Monday, 16 November 2009

A passionate weekend: Lorca and Flamenco. . .

I love weekends that aren't necessarily planned around a theme but just end up that way.

I'm a season subscriber to the Tarragon Theatre and often go with my friend K. We'd booked a Saturday matinee of their latest production - Rocking the Cradle - a few weeks ago, but being busy, I didn't really read up on the play ahead of time and didn't realize it was an adapation of Federico Garcia Lorca's Yerma. And then I happened to buy a ticket for Toronto's Esmeralda Enrique Spanish Dance Company which coincidentally just happened to be offering a program of flamenco dancing inspired by Lorca's life - on the evening of my matinee. It was perfect serendipity. Then Tarragon called to let me know there would be a pre-play talk by a York University professor who had directed a student production of Yerma. I went to that too - he gave some good background on the playwright and stressed the importance of the poetry, primitivism and social commentary in Lorca's plays.

I hadn't previously read or seen any productions of Lorca, so in preparation, I spent the morning reading three of his most famous plays, all written during the 1930s - Blood Wedding, Yerma and The House of Bernarda Alba. I loved them - the poetic language, the intensity of the emotions, and all these powerfully strong, yet pained and desperate women characters. In the introduction to my collection, Lorca's brother Francisco writes about how Lorca drew on classical Spanish theatre traditions for his own plays: "Our ancient theatre is a holiday - a great holiday for the spirit, for the eyes and for the ears," writes Francisco. "No modern playwright has made the musical and the plastic share in the theatre to the extent that Federico did."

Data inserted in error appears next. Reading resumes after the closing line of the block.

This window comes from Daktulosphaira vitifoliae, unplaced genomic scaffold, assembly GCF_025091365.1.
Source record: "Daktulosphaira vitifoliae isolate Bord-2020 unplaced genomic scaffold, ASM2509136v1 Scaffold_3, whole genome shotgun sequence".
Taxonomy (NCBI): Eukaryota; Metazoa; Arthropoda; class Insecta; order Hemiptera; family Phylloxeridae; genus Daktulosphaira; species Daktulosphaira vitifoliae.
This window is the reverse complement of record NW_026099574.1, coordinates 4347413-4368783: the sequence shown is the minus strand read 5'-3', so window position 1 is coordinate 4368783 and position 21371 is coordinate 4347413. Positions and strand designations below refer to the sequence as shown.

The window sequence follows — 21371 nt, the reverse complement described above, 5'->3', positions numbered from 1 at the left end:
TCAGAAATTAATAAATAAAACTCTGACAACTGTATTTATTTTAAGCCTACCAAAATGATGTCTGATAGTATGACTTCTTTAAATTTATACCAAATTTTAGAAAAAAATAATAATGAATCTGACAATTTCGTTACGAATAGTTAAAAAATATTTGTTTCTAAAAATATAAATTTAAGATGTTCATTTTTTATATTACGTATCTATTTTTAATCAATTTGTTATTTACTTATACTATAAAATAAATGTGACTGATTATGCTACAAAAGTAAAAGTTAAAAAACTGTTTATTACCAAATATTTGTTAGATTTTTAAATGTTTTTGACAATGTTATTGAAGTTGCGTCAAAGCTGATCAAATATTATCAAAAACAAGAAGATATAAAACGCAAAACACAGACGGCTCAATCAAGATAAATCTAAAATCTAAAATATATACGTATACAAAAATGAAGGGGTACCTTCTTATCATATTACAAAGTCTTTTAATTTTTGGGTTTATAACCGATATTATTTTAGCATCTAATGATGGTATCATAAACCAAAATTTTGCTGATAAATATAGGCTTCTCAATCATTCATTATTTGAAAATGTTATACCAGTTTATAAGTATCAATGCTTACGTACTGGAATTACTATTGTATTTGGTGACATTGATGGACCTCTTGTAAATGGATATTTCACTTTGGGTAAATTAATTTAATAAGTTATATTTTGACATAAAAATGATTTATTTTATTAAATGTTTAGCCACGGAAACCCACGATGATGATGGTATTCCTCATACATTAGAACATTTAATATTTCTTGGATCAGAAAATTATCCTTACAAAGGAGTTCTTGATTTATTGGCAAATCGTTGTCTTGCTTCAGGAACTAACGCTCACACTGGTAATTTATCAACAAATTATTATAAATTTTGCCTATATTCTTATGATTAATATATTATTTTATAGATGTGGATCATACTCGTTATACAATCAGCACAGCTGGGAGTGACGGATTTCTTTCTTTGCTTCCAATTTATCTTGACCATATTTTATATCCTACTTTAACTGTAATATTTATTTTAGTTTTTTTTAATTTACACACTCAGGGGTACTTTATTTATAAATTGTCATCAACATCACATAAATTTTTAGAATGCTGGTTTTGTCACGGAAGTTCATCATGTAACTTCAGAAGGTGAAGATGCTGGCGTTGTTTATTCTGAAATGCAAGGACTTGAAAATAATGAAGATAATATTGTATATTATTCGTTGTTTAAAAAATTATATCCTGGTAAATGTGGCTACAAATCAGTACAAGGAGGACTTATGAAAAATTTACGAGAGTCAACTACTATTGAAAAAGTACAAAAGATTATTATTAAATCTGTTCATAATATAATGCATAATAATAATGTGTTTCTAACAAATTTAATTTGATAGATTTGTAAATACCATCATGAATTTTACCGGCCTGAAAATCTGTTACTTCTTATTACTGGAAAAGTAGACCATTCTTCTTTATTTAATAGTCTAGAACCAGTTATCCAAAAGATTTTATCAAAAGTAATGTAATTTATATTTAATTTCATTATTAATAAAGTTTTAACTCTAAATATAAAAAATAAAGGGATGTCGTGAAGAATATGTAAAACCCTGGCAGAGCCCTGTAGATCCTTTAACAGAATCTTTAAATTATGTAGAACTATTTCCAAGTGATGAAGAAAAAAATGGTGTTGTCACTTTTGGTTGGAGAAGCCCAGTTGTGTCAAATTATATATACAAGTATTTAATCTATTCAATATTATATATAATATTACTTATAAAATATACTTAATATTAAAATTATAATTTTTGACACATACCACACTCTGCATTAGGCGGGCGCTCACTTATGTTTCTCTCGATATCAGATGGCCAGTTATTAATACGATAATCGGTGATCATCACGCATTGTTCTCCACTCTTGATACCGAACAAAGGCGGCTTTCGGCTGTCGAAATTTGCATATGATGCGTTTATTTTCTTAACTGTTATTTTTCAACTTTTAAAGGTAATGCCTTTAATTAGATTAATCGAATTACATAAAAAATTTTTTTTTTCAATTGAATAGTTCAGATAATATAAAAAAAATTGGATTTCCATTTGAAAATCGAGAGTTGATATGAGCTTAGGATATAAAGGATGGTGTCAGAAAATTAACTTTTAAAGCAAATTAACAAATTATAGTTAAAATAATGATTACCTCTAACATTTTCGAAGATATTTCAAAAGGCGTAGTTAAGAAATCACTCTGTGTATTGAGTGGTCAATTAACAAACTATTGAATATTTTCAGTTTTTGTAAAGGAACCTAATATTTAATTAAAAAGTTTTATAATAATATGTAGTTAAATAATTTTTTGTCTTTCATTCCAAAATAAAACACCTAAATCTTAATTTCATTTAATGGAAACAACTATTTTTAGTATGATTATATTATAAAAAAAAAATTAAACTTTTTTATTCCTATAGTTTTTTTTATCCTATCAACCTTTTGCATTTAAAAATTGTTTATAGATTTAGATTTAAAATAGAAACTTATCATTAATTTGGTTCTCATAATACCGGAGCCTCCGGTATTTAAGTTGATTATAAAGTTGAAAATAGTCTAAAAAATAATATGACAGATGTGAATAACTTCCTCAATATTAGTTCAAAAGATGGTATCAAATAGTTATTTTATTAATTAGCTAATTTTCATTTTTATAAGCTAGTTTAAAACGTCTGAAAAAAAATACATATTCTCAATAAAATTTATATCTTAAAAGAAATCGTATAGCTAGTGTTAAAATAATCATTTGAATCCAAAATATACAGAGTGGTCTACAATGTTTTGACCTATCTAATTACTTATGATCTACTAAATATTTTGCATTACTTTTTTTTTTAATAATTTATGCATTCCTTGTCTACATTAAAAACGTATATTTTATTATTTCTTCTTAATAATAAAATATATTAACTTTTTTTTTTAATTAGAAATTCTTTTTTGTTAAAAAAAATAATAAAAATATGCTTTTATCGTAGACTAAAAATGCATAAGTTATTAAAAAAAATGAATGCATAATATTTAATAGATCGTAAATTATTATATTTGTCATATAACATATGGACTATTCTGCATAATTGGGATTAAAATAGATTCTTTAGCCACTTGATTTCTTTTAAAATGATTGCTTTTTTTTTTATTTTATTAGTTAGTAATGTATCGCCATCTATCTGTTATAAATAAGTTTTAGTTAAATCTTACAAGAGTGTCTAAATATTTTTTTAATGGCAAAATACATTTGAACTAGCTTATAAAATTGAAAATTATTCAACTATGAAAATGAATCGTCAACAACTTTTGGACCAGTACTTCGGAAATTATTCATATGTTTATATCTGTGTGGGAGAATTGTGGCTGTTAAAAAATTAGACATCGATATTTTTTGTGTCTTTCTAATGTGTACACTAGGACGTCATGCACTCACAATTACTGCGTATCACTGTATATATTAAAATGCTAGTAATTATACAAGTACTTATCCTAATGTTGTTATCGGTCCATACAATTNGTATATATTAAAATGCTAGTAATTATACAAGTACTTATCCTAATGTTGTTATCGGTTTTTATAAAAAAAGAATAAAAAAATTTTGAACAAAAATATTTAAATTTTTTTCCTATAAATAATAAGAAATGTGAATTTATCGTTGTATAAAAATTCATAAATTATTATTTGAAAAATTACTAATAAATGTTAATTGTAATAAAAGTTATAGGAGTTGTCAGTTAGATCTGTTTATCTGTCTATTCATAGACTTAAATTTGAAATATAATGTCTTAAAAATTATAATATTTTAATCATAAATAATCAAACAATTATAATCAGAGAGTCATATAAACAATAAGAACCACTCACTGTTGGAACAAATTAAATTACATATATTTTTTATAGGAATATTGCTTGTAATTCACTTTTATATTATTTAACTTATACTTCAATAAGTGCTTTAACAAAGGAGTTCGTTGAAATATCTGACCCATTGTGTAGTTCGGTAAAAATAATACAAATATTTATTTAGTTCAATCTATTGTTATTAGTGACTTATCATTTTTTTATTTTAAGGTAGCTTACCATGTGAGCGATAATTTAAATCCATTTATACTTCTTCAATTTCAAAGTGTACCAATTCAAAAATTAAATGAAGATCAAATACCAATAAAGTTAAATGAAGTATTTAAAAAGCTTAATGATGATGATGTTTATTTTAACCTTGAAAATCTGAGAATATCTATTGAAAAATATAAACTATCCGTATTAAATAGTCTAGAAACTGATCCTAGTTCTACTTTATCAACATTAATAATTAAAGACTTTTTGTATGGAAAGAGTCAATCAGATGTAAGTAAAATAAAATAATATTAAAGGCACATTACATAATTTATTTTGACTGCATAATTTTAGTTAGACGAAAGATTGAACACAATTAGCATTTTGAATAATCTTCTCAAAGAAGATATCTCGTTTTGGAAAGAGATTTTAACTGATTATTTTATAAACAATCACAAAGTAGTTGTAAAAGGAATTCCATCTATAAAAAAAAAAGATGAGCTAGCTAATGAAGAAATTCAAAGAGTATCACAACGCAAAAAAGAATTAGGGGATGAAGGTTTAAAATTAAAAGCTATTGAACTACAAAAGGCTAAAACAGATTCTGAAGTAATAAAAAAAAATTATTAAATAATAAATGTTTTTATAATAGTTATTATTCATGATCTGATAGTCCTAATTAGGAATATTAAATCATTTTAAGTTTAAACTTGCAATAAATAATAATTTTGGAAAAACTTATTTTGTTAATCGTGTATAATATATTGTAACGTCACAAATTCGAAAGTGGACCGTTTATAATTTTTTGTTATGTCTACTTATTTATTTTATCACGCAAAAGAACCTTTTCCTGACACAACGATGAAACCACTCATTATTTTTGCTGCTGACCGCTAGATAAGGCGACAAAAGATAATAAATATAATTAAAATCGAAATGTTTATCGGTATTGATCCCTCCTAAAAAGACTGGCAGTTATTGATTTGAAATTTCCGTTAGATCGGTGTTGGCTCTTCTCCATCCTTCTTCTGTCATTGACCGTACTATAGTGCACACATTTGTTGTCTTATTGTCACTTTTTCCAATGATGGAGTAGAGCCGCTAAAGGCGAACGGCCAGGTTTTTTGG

Unfortunately, all these poetic and passionate elements seemed to be missing in Rocking the Cradle, an adaptation that creatively tried to re-imagine the story in Newfoundland, but suffered from a rather weak cast, and a distracting and unnecessary stage scrim. So disappointing because I really was in the mood to see a powerful production.

The Flamenco dancing was terrific though and had my toes tapping throughout. Great musicians, and fiery feet combined with beautiful control from the dancers. Coincidentally, I had recently purchased Carlos Saura's Flamenco Trilogy DVD set as I loved his movie Tango. I watched all three movies this weekend as well - Blood Wedding ( a filmed rehearsal of a ballet based on Lorca's play), Carmen (in which life intersects with art as the choreographer of a flamenco version of Bizet's opera falls in love with his leading lady) and El Amor Brujo, about a man in love with a woman who can't stop mourning her dead but unfaithful husband. All three were wonderful - heart-pounding and seductive. They made me want to wear a red dress with flounces and rapidly stamp my feet. I also have his later film titled simply Flamenco and will watch it soon. I can't wait - no one films dance better than Saura. The office is going to seem completely colourless and dull by comparison tomorrow morning.

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